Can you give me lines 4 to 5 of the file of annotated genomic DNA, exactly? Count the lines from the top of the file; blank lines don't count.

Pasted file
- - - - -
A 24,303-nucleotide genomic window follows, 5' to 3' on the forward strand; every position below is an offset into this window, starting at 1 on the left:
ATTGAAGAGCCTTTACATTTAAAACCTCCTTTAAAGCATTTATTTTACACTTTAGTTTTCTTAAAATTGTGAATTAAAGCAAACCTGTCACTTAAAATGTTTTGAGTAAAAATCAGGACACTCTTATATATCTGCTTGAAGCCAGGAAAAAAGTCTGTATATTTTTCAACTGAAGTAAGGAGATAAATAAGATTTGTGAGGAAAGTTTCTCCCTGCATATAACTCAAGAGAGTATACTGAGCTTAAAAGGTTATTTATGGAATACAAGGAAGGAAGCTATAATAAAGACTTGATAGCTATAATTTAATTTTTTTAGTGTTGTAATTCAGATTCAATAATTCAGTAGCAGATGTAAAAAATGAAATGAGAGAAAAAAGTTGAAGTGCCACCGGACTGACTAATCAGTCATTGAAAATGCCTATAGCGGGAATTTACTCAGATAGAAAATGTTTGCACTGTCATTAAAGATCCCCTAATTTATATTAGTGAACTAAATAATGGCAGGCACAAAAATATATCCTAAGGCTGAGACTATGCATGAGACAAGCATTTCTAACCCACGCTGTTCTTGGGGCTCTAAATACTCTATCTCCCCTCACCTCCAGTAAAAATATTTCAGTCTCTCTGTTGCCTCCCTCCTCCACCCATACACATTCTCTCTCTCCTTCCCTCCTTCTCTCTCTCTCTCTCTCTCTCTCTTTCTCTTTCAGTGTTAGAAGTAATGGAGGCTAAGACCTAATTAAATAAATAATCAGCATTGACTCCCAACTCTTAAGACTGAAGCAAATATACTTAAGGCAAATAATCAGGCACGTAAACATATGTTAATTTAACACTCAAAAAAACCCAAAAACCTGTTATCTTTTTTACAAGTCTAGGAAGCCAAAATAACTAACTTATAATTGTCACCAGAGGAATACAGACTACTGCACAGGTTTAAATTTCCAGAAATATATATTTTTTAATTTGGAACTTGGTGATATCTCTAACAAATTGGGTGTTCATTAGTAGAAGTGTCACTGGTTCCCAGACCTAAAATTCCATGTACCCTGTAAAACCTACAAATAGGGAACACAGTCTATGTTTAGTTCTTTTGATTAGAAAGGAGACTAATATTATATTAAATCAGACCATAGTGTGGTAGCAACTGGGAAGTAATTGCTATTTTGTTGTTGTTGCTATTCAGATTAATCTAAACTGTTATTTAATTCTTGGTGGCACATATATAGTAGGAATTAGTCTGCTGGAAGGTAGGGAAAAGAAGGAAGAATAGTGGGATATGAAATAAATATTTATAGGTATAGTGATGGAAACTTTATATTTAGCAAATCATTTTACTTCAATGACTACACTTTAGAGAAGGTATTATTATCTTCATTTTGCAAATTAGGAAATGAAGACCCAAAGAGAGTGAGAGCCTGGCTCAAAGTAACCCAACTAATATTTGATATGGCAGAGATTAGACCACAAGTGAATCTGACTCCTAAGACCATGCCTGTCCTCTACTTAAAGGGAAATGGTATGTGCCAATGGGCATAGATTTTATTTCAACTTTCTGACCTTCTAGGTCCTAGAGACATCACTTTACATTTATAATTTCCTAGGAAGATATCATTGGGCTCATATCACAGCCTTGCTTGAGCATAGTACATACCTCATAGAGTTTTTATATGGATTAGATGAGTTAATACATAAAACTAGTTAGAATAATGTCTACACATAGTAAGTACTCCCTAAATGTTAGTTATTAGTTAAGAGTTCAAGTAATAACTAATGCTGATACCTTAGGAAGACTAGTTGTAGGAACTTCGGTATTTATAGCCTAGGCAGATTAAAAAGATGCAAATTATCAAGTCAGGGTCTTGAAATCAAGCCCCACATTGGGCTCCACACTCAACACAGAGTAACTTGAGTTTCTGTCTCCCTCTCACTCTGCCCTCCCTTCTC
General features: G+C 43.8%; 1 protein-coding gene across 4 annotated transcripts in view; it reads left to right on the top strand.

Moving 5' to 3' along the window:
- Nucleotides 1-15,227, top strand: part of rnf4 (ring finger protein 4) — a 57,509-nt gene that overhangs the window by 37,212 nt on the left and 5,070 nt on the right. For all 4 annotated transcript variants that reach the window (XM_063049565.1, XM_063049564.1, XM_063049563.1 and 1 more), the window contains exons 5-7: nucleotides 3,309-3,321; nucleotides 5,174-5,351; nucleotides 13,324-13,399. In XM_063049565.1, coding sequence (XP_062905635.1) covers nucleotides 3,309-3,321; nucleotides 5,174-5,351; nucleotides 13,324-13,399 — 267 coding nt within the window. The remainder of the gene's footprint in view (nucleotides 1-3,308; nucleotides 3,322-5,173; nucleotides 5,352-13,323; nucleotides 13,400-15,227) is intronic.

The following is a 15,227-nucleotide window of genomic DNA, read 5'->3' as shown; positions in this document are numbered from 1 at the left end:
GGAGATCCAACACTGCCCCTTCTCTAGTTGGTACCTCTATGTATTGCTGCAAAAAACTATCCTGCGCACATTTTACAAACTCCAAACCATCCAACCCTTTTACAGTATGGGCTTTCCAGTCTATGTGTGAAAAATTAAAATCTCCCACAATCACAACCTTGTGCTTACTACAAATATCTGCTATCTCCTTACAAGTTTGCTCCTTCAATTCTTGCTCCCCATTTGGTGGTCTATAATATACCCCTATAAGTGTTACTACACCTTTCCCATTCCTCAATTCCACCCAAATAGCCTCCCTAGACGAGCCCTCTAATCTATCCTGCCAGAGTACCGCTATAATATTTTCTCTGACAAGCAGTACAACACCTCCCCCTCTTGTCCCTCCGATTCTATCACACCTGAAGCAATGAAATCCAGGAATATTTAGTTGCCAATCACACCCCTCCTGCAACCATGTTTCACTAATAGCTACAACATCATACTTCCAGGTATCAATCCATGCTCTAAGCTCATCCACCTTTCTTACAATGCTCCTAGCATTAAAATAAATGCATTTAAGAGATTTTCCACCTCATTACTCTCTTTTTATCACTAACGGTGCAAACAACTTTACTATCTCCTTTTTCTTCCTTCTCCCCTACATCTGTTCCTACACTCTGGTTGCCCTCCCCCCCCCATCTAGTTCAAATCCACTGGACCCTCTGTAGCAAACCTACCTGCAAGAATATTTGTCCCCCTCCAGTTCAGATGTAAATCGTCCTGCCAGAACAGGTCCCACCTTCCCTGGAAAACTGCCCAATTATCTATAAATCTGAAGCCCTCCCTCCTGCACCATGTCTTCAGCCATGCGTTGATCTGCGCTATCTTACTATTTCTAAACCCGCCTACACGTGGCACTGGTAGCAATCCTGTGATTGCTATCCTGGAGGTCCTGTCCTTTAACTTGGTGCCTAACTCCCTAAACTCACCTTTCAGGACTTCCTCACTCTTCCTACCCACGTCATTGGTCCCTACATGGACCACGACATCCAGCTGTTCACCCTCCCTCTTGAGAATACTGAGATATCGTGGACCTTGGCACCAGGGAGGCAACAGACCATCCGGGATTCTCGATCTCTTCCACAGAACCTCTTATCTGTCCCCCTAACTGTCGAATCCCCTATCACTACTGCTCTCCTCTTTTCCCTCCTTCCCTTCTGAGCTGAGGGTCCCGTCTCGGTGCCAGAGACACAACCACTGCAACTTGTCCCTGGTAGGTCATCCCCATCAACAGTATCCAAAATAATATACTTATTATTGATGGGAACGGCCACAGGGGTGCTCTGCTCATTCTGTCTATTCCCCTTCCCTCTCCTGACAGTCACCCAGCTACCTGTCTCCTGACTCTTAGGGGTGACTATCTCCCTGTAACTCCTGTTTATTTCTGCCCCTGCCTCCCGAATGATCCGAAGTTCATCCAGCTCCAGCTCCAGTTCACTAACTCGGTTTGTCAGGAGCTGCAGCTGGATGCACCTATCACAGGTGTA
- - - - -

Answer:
Moving 5' to 3' along the window:
- Nucleotides 1-15,227, top strand: part of rnf4 (ring finger protein 4) — a 57,509-nt gene that overhangs the window by 37,212 nt on the left and 5,070 nt on the right. For all 4 annotated transcript variants that reach the window (XM_063049565.1, XM_063049564.1, XM_063049563.1 and 1 more), the window contains exons 5-7: nucleotides 3,309-3,321; nucleotides 5,174-5,351; nucleotides 13,324-13,399. In XM_063049565.1, coding sequence (XP_062905635.1) covers nucleotides 3,309-3,321; nucleotides 5,174-5,351; nucleotides 13,324-13,399 — 267 coding nt within the window. The remainder of the gene's footprint in view (nucleotides 1-3,308; nucleotides 3,322-5,173; nucleotides 5,352-13,323; nucleotides 13,400-15,227) is intronic.